I’d give my absolute eyeteeth to have a cup of tea with Zadie Smith.
The critics’ comments splashed all round the cover of this national bestseller give a hint of what’s to come (good news, seeing as just occasionally the reviews are overly enthusiastic and you can’t help but feel a little diddled by the outcome) : “a fluent, observant, deeply amiable novel”, said The avuncular Sunday Times; “Smith writes like an old hand, and sometimes like a dream” (this from The lyrical New Yorker); and then from the even more effervescent New York Times : “a big, splashy, populous production, reminiscent of books by Dickens and Salman Rushdie”. Fine praise indeed!
And what a fine novel to want to endlessly quote from – it begins glowingly with “A dull childhood, a bad marriage, a dead-end job – that classic triumvirate”, and a character called Clara who has no front teeth, yet whose teeth you cannot fail to envisage even when she has lost them – “she could circumnavigate an apple with her front teeth even before her tongue got anywhere near it” (have buck teeth EVER been so easy to visualize?!?).
This book is quite simply terrifically good. Loved the depiction of Joyce with her delphiniums, her references to Omar Sharif, the comic nature of bruiser son Oscar. Thrilled at the potted Busy Lizzie story, with each child emulating how a mummy or a daddy nurtures their child (“the next week his mother phoned and asked why I’d asked Winston to feed his plant Pepsi and put it in front of the television”). Zadie Smith is by turns funny, whimsical and lovingly observant of the characters who swirl around giddily under her microscope.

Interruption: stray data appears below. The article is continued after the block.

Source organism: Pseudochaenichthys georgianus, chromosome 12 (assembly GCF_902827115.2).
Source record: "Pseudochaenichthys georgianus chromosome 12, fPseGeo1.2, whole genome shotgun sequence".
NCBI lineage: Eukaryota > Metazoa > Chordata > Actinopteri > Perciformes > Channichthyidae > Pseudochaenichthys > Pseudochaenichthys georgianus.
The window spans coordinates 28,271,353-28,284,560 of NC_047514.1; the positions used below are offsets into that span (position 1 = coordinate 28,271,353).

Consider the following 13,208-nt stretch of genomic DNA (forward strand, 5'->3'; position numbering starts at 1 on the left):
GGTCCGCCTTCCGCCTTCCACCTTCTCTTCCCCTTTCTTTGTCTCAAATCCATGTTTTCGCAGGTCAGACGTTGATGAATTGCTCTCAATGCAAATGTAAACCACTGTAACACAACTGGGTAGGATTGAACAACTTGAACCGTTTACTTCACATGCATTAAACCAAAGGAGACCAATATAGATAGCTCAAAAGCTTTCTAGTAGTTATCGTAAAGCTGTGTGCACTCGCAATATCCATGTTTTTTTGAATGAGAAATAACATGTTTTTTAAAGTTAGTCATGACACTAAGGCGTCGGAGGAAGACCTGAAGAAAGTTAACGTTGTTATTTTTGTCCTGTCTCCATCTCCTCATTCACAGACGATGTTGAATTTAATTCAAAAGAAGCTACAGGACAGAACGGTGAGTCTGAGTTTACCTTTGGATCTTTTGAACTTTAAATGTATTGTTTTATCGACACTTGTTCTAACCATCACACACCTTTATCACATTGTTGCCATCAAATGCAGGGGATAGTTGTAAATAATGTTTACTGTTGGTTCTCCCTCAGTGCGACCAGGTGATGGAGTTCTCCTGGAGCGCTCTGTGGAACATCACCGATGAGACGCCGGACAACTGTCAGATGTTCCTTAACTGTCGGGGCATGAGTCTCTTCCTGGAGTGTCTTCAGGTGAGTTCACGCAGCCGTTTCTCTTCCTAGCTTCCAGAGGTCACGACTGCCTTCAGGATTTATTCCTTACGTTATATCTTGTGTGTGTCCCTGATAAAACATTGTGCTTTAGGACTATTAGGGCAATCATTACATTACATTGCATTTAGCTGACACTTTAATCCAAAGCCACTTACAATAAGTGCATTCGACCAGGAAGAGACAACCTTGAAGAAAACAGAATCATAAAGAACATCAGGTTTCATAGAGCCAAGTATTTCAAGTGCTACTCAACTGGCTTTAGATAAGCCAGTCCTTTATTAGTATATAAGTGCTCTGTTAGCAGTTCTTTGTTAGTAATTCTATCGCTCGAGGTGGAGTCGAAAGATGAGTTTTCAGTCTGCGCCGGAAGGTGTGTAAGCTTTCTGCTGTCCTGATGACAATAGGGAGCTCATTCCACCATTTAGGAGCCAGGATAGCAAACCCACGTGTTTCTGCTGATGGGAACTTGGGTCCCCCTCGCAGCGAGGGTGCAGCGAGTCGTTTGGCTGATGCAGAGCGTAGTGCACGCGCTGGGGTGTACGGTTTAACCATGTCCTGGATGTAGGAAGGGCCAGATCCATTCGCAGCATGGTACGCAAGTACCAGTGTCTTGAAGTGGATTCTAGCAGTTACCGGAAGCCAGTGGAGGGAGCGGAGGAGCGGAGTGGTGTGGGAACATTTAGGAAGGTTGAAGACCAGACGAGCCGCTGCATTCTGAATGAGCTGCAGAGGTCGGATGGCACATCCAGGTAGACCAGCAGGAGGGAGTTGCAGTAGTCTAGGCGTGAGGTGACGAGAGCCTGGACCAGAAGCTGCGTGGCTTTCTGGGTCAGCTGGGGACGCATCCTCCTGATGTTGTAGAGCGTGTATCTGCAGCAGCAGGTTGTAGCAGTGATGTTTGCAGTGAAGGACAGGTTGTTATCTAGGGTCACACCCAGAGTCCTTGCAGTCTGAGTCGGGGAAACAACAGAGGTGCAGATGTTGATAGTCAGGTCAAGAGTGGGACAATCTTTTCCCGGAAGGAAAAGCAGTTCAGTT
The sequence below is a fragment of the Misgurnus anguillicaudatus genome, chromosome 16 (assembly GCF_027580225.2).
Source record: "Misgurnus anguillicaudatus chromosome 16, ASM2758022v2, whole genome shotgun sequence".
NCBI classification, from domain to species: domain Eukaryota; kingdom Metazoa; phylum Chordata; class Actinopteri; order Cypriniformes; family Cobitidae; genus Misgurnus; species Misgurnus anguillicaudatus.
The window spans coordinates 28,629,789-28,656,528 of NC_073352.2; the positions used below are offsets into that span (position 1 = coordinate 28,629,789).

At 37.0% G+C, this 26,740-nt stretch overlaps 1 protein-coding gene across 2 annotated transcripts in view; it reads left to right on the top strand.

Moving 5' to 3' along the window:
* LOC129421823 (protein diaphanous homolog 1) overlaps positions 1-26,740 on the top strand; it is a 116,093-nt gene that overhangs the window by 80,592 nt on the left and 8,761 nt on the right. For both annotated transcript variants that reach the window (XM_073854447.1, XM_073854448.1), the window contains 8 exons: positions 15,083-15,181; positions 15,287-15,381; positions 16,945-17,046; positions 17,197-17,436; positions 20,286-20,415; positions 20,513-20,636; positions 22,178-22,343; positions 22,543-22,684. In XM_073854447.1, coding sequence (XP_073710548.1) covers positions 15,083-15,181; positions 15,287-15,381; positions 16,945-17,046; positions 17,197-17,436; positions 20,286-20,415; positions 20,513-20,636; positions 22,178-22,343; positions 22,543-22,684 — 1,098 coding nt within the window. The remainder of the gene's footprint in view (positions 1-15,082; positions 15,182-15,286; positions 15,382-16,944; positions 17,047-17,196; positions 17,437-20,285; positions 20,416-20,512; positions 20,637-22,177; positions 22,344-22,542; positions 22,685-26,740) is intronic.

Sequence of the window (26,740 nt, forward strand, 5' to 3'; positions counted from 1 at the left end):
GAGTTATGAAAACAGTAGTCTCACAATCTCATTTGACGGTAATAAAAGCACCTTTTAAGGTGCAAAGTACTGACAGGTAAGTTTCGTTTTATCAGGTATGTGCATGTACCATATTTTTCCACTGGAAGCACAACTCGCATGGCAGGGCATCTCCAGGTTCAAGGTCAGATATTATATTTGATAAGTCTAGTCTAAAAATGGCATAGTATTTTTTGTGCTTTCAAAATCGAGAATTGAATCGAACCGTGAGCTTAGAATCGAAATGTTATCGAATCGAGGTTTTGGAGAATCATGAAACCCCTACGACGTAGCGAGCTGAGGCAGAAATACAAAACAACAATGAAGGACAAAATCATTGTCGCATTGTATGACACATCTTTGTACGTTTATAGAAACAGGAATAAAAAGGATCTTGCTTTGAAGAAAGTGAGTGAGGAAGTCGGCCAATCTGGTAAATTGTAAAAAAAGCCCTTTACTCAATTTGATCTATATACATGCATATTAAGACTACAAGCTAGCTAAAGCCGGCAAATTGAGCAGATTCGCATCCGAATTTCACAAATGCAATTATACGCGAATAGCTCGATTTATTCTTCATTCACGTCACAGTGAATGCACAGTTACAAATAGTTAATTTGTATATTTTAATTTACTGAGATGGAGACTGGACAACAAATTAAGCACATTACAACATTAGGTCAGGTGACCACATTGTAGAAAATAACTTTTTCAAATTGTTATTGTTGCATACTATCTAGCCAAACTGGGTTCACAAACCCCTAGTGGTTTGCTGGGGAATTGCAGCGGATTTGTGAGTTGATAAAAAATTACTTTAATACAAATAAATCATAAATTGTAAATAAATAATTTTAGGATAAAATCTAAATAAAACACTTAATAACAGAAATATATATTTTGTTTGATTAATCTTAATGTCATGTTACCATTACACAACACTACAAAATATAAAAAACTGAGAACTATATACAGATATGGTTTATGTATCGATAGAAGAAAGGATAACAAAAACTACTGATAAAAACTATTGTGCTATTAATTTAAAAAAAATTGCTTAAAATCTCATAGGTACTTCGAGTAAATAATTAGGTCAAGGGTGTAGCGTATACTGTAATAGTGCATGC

I suspect it’s another tricky one to utterly relish if you do not hail from the UK because of the numerous references to the making of history at the time with that storm we all remember (?) from 1987, the Bradford riots over that book being published, etc etc – but hopefully not too much is lost in translation, for not to savour this book would be a pity. Oh, and if you have the opportunity, well worth delving into the archives and watching the Channel 4 screen adaptation. Spot James McAvoy aged about ten, and Archie Panjabi pre “The Good Wife” days, not to mention Geraldine James and Phil Davis, etc etc. A great cast, who do justice to the warm-hearted and sometimes tragic episodes from this very great book.
Read in 2013.
Rating : 10/10
Orange Prize for Fiction Shortlist 2000, Guardian First Book Award 2000, James Tait Black Memorial Prize for Fiction 2000, National Books Critics Circle Award Nominee 2000, Sunday Times Young Writer of the Year Award 2001….